To the question of whether the PD officer had an impact on how the U.S. or U.S. policy was viewed in country, the answer was typically no.  The problem is perhaps that State went too far to integrate public diplomacy, pushing a square into a round hole.  Performance reviews, the report says, are often written in ways that it is impossible to know what country the officer serves in.

Back in the United States, the fate of public diplomacy officers is no better.  Nearly ten years after the merger, or “abolishing”, of USIA, dozens of public diplomacy officers at Main State, Washington, D.C., headquarters, are administrators and liaisons that do not perform public diplomacy.

The report also points out these significant shortcomings:

  • State does not recruit for public diplomacy
  • State does not test for public diplomacy
  • State does not train for public diplomacy
  • State has a glass ceiling for public diplomats

The last bullet raises the specter that State does not value the skills or have confidence in the public diplomacy officers.  While it is noteworthy a public diplomacy officer has never held the Under Secretary position, more interesting is the under-representation of public diplomacy in senior management positions.  While State has made progress incorporating public diplomacy, it still has a way to go.  This report says, among other things, that those in the public diplomacy “cone” (career track) are not promoted to senior positions on par with their numbers vis a vis other State cones, economics, political, consular, and management.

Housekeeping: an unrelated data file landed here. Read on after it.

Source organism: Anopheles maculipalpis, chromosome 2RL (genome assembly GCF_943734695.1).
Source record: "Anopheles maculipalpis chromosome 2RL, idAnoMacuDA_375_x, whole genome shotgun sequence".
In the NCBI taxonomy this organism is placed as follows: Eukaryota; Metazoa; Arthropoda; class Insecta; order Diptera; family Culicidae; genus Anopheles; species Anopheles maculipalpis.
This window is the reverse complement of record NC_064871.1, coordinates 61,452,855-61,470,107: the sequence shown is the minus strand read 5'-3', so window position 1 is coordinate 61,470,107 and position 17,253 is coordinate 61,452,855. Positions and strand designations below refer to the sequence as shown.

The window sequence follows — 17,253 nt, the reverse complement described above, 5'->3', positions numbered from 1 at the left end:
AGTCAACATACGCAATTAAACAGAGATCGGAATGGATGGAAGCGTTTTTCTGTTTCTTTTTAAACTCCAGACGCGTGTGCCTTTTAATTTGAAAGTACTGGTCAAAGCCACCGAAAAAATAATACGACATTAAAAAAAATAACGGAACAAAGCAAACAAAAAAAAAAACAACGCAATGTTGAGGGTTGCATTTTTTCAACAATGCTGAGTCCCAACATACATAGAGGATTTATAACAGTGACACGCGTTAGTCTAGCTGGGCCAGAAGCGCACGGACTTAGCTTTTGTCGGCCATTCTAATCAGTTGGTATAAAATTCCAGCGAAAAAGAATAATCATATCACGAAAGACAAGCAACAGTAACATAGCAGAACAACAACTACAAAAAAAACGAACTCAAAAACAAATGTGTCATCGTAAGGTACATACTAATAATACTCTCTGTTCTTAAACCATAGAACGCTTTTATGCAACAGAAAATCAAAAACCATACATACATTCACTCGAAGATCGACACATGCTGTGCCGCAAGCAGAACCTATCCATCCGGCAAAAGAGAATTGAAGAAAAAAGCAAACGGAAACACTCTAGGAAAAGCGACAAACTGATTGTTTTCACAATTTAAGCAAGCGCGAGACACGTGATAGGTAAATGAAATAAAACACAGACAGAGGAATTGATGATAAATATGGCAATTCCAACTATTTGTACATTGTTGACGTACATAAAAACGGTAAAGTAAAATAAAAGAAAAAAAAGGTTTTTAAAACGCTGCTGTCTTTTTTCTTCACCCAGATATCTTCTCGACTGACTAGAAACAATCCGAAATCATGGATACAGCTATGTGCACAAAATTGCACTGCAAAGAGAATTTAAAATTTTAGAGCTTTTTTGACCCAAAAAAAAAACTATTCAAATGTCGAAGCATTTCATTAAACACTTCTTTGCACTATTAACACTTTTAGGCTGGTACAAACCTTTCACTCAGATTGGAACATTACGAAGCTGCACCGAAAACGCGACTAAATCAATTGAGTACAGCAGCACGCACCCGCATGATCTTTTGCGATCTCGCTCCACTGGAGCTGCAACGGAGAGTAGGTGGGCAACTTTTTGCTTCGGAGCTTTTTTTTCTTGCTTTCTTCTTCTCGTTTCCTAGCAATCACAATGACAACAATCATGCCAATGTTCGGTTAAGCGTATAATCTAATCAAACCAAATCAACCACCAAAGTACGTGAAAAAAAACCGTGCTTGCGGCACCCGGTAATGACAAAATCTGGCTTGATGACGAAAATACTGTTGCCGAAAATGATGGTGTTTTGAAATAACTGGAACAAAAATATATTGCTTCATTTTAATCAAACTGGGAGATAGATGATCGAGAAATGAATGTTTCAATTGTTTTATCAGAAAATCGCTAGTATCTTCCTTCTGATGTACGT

Bill Hybl commented that it “felt different” investigating the present public diplomacy arrangement as compared to the USIA.

The Commissions recommendations are not binding but will hopefully spur action in vested parties from State, the White House, and Congress.  Public diplomacy is a keystone of our national security and must be treated as such.  It was at one time and it must be again.  We must move beyond claims that money is short and realize this is a national security imperative.  Engaging in information and ideas is ultimately cheaper tha n engaging with bullets, bombs, and combat boots.

As my conversation with Bill came to a close, he said that “if we don’t do this effectively, those who wish to do harm to us will beat us in an area where we should dominate… we can do better.”  Agreed.  We can and must do better.